We were lucky enough to attend an after-school Art Club session in the art room with a Zoom link to Bluecoat-linked commissioned 3D sculpture artist Bruce Asbestos, who is based in Nottingham (like us!). The Art Club children were working with Bruce to design the new work around themes of community, love and friendship. Bruce showed how simple objects could signify emotion and connection – a big red bow tie, a happy/sad faced Japanese doll, a hat in the shape of a slice of cake, and his ‘cheap’ wedding ring.

The students had brought objects (lots of teddy bears) and ideas to the session. They made quick five-minute sketches and worked with plasticine to create models for their ideas.

Bruce came into school the week after and worked with the children, using air dough, on their initial ideas which included food, monsters and cartoon characters. More Zoom links will refine the ideas. The plan is to install the final sculpture in the playground in February 2022 in a place where families and the local community can see it.

The newly extended art room was just one of the ways the school was developing their arts rich profile. 

The main hall had also been extended specifically to include raked seating, stage blocks, black wrap-around curtains, and high-end stage lighting. The children talked to us a lot about the performing arts they do in school. 

Finally, Head teacher Paul Vine had just bought a double decker bus. We sat on the bus in the playground while we heard about Paul’s plans to convert the downstairs into a space where parents could come to wash and dry clothes, make meals, have drinks, and get information and advice. Upstairs is planned as an immersive area for the children – blacked-out, full of stars, moons and rockets!

A green double decker bus

Along with the big colourful illuminated sculpture, the extended art room and performance space, and the immersive areas, the bus was a great example of how school-centred arts, could fire the students’ imagination and creativity whilse engaging, inspiring and supporting the local community.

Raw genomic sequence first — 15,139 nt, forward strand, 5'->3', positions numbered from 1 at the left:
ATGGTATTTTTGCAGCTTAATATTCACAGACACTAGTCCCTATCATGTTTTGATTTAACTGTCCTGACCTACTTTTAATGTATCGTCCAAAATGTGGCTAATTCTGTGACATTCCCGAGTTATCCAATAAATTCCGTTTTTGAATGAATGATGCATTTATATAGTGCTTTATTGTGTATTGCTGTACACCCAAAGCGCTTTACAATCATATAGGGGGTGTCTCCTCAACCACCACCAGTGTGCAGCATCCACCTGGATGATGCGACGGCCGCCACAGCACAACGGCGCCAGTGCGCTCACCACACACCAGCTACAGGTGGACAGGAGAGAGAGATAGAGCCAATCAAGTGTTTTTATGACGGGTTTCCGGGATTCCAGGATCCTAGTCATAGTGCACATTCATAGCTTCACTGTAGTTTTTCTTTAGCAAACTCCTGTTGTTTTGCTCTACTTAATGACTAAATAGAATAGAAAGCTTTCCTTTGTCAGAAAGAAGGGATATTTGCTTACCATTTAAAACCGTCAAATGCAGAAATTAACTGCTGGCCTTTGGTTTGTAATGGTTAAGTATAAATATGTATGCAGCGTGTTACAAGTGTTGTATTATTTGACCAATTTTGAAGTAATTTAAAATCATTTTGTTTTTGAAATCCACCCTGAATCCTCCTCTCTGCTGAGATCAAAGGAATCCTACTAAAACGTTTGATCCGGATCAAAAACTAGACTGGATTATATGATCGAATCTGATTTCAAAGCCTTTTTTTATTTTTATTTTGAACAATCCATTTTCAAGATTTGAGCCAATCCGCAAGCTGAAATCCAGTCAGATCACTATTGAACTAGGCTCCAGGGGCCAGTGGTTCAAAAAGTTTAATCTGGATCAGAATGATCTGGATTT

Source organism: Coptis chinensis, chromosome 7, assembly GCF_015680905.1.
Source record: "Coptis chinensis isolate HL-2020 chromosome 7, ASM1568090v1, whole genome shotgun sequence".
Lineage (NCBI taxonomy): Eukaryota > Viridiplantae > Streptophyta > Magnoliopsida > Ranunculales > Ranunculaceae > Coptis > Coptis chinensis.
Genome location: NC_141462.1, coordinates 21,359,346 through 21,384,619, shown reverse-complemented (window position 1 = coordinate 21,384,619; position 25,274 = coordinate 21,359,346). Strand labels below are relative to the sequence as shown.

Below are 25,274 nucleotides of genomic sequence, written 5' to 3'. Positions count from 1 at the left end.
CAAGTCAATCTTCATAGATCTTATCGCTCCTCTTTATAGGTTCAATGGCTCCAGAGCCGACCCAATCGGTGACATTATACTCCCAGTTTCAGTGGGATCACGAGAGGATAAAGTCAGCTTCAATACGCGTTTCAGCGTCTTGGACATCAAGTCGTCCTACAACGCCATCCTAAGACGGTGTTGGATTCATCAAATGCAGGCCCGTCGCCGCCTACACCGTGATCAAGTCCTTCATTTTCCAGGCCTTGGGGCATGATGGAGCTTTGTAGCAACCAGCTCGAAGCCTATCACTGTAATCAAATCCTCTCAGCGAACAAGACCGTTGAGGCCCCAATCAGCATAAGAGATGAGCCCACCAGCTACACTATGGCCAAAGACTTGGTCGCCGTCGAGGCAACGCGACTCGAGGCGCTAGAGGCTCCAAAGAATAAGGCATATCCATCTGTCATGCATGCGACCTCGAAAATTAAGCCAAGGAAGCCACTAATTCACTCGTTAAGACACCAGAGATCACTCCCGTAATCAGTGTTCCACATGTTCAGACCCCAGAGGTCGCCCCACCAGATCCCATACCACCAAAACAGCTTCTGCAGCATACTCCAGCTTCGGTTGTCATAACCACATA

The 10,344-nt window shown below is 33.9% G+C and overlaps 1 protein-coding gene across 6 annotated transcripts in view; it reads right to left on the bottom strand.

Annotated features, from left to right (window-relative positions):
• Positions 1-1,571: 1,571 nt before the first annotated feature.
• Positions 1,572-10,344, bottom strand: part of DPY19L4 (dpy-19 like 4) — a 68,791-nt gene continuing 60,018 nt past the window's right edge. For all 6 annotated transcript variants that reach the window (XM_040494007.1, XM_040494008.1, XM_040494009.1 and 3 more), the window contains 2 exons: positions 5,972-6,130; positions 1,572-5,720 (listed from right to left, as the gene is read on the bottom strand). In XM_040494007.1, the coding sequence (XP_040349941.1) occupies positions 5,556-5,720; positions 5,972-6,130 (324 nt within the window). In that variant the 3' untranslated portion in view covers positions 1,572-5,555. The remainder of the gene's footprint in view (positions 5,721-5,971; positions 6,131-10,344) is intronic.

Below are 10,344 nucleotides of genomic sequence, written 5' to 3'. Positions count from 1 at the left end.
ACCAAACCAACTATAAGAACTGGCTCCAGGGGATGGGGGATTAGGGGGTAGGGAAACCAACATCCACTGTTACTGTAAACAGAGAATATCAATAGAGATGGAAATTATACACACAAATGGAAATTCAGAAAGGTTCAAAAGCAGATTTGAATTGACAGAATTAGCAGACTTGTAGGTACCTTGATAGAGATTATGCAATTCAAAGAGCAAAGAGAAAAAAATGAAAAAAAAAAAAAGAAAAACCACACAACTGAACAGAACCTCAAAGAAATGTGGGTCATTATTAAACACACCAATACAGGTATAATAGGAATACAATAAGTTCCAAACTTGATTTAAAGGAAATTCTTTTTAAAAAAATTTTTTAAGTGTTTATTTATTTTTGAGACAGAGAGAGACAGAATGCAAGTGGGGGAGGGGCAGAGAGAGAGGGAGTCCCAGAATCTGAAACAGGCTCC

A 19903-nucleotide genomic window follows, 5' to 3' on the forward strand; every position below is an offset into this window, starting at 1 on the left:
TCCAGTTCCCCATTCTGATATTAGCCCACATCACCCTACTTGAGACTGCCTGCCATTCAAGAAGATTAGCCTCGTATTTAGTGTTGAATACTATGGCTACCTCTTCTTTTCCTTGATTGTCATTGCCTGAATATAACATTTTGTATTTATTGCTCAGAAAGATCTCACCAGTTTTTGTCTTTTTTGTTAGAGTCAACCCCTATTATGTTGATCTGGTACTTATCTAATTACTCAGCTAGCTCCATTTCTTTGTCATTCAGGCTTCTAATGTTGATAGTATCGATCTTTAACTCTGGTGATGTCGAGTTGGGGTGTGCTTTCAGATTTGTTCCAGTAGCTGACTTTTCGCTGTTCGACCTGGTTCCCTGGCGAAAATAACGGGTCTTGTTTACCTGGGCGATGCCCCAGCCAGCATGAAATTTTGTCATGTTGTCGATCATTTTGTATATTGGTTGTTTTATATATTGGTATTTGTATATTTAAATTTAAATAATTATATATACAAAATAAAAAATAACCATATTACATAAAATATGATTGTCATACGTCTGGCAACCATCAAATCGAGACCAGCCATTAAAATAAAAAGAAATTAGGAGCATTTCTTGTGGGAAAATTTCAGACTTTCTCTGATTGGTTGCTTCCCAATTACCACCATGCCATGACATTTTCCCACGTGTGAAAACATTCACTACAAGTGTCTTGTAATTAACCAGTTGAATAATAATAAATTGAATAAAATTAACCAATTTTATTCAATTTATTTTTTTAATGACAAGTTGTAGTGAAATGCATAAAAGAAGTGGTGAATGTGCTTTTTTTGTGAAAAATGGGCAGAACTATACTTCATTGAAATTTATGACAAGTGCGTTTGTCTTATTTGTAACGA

Thanks to Head Paul Vine and Arts Lead Steph Leach for arranging our tour of the school and interviews with students and staff. We look forward to seeing the finished sculpture in February.

The buzz of Ramsgate Arts

Ramsgate Arts Primary school
Ramsgate Arts Primary

Every day at Ramsgate Arts Primary, Key Stage 2 students finish their school day at 2pm. An unusual way to maintain and develop their arts-rich status, you might think. That is until you find out that from 2pm until 4:15pm, the students attend arts-focussed ‘compulsory’ after school clubs. During this time, class teachers do their PPA and CPD activities while the six specialist staff in the visual and performing arts take over. 

The school’s timetabling was clearly benefiting the students (and the staff) that we spoke with during our day-long visit.

Since 2017, Ramsgate Arts has existed in the Newington suburb, very close to four other primary schools. It’s decision to brand as arts-rich was based on existing staff’s experience, passion and professional engagement with the arts. As a new build and a relatively new venture, there is a palpable buzz of excitement from staff and students. 

Here are just a few examples of the art works and projects that we saw. 

The professional work of one of the art teachers and trained arts psychotherapist Karen Vost was displayed in the light and open reception area. The vibrant light boxes of police ‘mugshot’ photos of Elvis Presley and David Bowie are accompanied by Karen’s explanatory text and are examples of her wider work on mugshots. These pieces explore ‘… the criminalisation of people for activism or self-expression …’.